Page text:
Joe Vitale’s touring credits alone are exhausting to read, and the recordings he plays on would just about fill an iPod. Yet for all of his credits, you might not recognize him until he was pointed out — unless you were a victim of one of his many pranks. According to his good friend Stephen Stills, Joe has a secret hiding behind his technical competence and talents – “. . . the beating heart of a comedian. Joe Vitale possesses the wicked sense of humor of a born troublemaker.”
Only Joe knows how many of his fellow musicians he punked, but if you saw the Eagles on their “Eagles Live” tour and album of 1980, you heard Joe. If you saw Peter Frampton’s “Frampton Come Alive!” Tour in 1975-76, you heard Joe. He has played with nearly every major recording artist of the classic rock era and beyond, from John Lennon, Crosby Stills Nash & (occasionally) Young, Dan Fogelberg, and Jackson Browne, through Bonnie Raitt, Linda Ronstadt, the Beach Boys, Boz Skaggs, Van Morrison, Albert Collins, Bill Wyman and Keith Richards, to name a bunch — and there are bunches more. Joe has performed with Stephen Stills for more than 30 years, and he has sustained a very prolific creative songwriting, recording and performing partnership with Joe Walsh – a classmate from college days at Kent State – since 1971. Ted Nugent gave Joe his first big break drumming for Nugent’s band The Amboy Dukes when they performed a show as Bo Diddley’s backup band. On top of all that, Joe has released 3 solo albums. And then, he wrote a book about it – really, his wife Susie wrote down Joe’s stories — entitled Joe Vitale: Backstage Pass.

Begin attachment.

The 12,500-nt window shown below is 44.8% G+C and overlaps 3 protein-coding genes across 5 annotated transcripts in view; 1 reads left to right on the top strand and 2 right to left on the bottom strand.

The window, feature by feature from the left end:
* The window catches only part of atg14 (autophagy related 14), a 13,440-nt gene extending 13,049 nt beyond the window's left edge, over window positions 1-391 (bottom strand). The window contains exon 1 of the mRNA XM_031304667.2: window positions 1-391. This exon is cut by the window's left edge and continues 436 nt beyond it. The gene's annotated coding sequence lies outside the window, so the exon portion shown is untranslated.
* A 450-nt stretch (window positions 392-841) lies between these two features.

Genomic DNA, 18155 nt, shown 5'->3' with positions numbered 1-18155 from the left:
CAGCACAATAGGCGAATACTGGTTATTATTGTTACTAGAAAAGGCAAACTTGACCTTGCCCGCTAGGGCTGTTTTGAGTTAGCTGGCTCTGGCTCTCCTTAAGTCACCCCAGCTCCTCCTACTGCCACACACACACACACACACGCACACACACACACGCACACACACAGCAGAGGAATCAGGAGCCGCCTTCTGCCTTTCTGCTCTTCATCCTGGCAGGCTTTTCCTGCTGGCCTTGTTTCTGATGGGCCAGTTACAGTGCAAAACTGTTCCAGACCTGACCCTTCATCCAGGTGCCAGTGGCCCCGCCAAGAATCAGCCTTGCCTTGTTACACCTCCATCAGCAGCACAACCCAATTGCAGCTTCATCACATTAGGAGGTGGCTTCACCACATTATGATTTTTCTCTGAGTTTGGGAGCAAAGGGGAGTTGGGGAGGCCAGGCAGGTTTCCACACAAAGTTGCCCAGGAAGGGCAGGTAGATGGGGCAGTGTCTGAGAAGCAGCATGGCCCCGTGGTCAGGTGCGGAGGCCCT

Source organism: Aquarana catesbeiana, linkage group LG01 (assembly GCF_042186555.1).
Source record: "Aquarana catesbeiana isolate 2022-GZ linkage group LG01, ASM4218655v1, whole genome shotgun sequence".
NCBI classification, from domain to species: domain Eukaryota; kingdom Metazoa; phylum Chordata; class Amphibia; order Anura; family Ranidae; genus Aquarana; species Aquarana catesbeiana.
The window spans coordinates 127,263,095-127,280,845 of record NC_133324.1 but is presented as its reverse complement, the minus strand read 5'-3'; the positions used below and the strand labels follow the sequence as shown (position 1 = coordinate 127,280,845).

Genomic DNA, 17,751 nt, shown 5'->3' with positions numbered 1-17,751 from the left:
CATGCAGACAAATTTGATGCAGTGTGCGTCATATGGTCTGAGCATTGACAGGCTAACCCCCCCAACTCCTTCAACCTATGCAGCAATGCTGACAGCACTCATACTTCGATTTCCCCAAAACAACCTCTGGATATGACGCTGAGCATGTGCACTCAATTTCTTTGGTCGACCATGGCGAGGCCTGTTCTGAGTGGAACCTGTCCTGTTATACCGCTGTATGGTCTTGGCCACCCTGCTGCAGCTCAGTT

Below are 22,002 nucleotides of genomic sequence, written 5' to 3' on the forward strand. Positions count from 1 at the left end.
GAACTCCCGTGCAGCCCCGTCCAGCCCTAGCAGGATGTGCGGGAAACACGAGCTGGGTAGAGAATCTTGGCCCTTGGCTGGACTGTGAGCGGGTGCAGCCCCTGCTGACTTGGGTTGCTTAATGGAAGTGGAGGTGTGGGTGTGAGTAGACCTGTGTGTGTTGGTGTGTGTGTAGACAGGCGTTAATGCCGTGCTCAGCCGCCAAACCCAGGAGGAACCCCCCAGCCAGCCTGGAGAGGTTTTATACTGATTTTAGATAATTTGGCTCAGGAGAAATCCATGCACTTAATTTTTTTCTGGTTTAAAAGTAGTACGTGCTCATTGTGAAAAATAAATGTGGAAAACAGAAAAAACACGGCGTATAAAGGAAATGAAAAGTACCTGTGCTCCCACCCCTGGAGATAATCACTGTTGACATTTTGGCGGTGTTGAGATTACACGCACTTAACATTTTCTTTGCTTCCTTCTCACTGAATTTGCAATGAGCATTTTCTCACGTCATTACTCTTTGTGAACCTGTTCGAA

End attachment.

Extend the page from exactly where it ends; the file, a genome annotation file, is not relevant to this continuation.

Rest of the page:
Joe’s Website: http://joevitaleondrums.com
Danny Seraphine is a founding member of Chicago, the iconic “rock band with horns” that dominated the album charts in the 1970s, with 5 consecutive No. 1 albums. He currently plays with CTA – California Transit Authority, a critically acclaimed jazz-rock powerhouse that has released two albums of music that have been described by many as “Chicago on steroids.” Danny is a spectacular player, highly respected and very influential – and he has been for a long time. Legendary drummer Buddy Rich once described Danny as one of his favorite young drummers. You could not turn on popular radio during the 1970s and not hear Danny’s grooves. And then, he wrote a book about it, Street Player: My Chicago Story.
Danny’s Electronic Press Kit w/Photos & Video: http://www.ctatheband.com/newDEV/?page_id=1295